The technology also holds the promise of being able to treat or even cure inherited diseases. It is currently being investigated for its potential to treat sickle cell anaemia, a blood disorder that affects millions of people worldwide.
But without regulation, some fear Crispr could equally be used to create “designer babies”, opening up an ethical minefield. If genome-edited children grow up and have children, any alterations to their genomes could be passed down through the generations – introducing lasting changes to the human population.
Last year, Chinese scientist He Jiankui was jailed for three years after creating the world’s first gene-edited human babies. He was convicted of violating a government ban by carrying out his own experiments on human embryos, to try to give them protection against HIV.
It had been thought a Nobel for this revolutionary science would not be awarded for many years because the technique is also the subject of a long-running patent battle in the US.
The dispute involves Charpentier and Doudna’s group at the University of California, Berkeley, and a team at MIT and Harvard’s Broad Institute in Cambridge, Massachusetts.
The disagreement centres on the use of the Crispr technique in eukaryotic cells – those cells that bundle their DNA in a nucleus. It is in such cells, which are found in higher animals, that the most profitable future applications will exist.
The competing institutions claim their scientists made the crucial, most relevant advances.
Emmanuelle Charpentier was born in 1968 in Juvisy-sur-Orge, France. She obtained her PhD while at the Institut Pasteur in Paris and subsequently worked at scientific institutes in the US, Austria, Sweden and Germany – in addition to her native France.
Jennifer Doudna was born in 1964 in Washington DC but spent much of her childhood in Hilo, Hawaii. She was awarded her PhD by Harvard Medical School.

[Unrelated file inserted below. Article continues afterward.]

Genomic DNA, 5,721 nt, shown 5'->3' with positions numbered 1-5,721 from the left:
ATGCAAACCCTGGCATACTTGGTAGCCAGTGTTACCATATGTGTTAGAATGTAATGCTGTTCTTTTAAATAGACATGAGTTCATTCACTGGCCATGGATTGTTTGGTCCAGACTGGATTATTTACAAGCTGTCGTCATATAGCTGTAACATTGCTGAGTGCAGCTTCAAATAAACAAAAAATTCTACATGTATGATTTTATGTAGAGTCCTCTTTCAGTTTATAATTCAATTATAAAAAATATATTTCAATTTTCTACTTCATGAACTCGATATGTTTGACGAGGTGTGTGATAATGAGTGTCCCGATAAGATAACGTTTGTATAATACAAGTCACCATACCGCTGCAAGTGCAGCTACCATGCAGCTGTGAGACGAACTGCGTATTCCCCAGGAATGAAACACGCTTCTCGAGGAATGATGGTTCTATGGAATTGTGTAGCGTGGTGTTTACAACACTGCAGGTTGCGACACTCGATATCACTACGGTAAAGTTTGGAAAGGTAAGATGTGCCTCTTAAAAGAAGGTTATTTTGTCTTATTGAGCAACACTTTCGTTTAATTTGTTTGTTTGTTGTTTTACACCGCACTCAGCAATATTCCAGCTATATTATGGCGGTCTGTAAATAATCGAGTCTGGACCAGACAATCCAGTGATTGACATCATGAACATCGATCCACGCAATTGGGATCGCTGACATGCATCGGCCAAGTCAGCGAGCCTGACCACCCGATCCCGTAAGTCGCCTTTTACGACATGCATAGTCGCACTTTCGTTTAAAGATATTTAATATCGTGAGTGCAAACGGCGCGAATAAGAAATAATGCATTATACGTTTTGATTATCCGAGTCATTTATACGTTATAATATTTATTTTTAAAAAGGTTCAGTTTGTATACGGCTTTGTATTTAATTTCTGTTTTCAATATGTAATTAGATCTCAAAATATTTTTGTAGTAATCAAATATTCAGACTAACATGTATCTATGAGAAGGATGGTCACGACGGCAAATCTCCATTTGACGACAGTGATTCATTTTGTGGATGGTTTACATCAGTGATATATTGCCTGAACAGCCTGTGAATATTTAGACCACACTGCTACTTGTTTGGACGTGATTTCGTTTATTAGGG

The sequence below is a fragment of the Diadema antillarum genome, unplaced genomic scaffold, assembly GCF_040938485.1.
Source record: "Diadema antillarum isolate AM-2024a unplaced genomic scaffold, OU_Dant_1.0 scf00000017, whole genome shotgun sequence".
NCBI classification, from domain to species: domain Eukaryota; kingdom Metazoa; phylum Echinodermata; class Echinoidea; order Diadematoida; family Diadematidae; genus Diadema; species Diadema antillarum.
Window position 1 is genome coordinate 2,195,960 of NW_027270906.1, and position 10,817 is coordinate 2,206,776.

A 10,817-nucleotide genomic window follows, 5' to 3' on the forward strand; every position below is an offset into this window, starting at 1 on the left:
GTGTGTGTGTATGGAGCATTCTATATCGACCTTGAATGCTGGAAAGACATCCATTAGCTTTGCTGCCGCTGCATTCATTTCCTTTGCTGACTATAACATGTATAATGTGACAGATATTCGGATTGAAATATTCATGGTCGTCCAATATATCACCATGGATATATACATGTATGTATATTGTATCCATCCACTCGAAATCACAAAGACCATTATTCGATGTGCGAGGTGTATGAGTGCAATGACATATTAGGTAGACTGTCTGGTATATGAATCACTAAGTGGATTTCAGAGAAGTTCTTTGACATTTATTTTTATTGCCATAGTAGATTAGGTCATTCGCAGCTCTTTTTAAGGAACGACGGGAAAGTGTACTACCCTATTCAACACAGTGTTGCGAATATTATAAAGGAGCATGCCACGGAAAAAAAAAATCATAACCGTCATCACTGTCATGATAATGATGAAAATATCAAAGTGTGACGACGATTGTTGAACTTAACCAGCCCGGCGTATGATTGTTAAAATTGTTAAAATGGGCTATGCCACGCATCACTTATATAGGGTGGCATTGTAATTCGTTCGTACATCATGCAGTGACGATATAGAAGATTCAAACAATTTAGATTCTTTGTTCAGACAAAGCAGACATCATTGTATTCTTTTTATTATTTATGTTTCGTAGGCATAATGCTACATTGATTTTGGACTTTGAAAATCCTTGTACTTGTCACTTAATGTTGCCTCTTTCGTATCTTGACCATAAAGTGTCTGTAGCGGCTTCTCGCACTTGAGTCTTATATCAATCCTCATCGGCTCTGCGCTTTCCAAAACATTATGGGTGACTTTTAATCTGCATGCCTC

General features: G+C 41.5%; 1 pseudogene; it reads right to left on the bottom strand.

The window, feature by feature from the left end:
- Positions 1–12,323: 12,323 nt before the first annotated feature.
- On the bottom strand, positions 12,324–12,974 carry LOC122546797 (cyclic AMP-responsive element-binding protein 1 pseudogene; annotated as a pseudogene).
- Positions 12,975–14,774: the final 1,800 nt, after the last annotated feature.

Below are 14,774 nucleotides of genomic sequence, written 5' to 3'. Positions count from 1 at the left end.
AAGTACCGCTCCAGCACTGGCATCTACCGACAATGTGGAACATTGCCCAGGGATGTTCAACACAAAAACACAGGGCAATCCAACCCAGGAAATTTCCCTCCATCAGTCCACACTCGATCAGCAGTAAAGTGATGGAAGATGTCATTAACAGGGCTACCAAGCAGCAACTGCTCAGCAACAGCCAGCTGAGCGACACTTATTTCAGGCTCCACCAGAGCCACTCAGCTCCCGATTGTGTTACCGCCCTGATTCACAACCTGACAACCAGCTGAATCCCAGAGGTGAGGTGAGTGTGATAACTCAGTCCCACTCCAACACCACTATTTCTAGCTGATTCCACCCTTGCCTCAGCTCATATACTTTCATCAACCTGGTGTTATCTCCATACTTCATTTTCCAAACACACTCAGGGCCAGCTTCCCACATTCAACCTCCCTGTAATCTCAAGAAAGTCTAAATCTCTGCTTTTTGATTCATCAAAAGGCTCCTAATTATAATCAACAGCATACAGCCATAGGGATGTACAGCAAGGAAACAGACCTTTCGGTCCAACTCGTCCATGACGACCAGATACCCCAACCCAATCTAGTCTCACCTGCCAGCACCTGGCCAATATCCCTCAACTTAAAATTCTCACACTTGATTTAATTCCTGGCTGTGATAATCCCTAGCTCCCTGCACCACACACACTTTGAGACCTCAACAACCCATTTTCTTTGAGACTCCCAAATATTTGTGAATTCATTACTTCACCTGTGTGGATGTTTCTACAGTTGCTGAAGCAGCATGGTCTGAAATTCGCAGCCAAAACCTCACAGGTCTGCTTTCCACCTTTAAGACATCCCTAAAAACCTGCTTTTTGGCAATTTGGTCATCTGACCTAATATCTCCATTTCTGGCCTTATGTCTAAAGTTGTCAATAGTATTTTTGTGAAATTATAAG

This year is the first time any of the science prizes has been awarded to two women without a male collaborator also listed on the award.
Swedish industrialist and chemist Alfred Nobel founded the prizes in his will, written in 1895 – a year before his death.
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Previous winners of the Nobel Prize in Chemistry
2019 – John B Goodenough, M Stanley Whittingham and Akira Yoshino share the prize for their work on lithium-ion batteries.
2018 – Discoveries about enzymes earned Frances Arnold, George P Smith and Gregory Winter the prize
2017 – Jacques Dubochet, Joachim Frank and Richard Henderson were awarded the prize for improving images of biological molecules
2016 – Jean-Pierre Sauvage, Fraser Stoddart and Bernard Feringa shared the prize for the making machines on a molecular scale.
2015 – Discoveries in DNA repair earned Tomas Lindahl and Paul Modrich and Aziz Sancar the award.
2014 – Eric Betzig, Stefan Hell and William Moerner were awarded the prize for improving the resolution of optical microscopes.
2013 – Michael Levitt, Martin Karplus and Arieh Warshel shared the prize, for devising computer simulations of chemical processes.
2012 – Work that revealed how protein receptors pass signals between living cells and the environment won the prize for Robert Lefkowitz and Brian Kobilka.